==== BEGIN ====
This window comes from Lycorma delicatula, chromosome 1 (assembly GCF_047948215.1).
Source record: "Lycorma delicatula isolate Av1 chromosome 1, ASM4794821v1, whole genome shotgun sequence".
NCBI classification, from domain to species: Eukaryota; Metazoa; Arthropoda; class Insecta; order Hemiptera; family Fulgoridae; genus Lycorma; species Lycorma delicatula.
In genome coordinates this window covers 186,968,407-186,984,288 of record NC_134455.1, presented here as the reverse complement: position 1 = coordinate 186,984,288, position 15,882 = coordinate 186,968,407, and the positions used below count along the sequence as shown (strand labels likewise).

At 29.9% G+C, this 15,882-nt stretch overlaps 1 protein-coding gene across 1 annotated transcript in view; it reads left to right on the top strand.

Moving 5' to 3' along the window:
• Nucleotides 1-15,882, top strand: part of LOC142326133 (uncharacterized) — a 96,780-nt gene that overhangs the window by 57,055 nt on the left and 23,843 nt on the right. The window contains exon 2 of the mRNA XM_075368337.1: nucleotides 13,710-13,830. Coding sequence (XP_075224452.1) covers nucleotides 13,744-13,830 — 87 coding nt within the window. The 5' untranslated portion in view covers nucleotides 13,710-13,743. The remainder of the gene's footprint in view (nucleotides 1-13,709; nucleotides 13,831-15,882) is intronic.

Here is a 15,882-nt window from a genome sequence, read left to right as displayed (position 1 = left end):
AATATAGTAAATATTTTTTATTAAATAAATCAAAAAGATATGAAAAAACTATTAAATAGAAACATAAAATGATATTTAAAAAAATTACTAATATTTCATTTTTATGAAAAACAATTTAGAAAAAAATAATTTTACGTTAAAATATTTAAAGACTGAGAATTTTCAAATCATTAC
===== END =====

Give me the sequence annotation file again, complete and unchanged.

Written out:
This window comes from Lycorma delicatula, chromosome 1 (assembly GCF_047948215.1).
Source record: "Lycorma delicatula isolate Av1 chromosome 1, ASM4794821v1, whole genome shotgun sequence".
NCBI classification, from domain to species: Eukaryota; Metazoa; Arthropoda; class Insecta; order Hemiptera; family Fulgoridae; genus Lycorma; species Lycorma delicatula.
In genome coordinates this window covers 186,968,407-186,984,288 of record NC_134455.1, presented here as the reverse complement: position 1 = coordinate 186,984,288, position 15,882 = coordinate 186,968,407, and the positions used below count along the sequence as shown (strand labels likewise).

At 29.9% G+C, this 15,882-nt stretch overlaps 1 protein-coding gene across 1 annotated transcript in view; it reads left to right on the top strand.

Moving 5' to 3' along the window:
• Nucleotides 1-15,882, top strand: part of LOC142326133 (uncharacterized) — a 96,780-nt gene that overhangs the window by 57,055 nt on the left and 23,843 nt on the right. The window contains exon 2 of the mRNA XM_075368337.1: nucleotides 13,710-13,830. Coding sequence (XP_075224452.1) covers nucleotides 13,744-13,830 — 87 coding nt within the window. The 5' untranslated portion in view covers nucleotides 13,710-13,743. The remainder of the gene's footprint in view (nucleotides 1-13,709; nucleotides 13,831-15,882) is intronic.

Here is a 15,882-nt window from a genome sequence, read left to right as displayed (position 1 = left end):
AATATAGTAAATATTTTTTATTAAATAAATCAAAAAGATATGAAAAAACTATTAAATAGAAACATAAAATGATATTTAAAAAAATTACTAATATTTCATTTTTATGAAAAACAATTTAGAAAAAAATAATTTTACGTTAAAATATTTAAAGACTGAGAATTTTCAAATCATTAC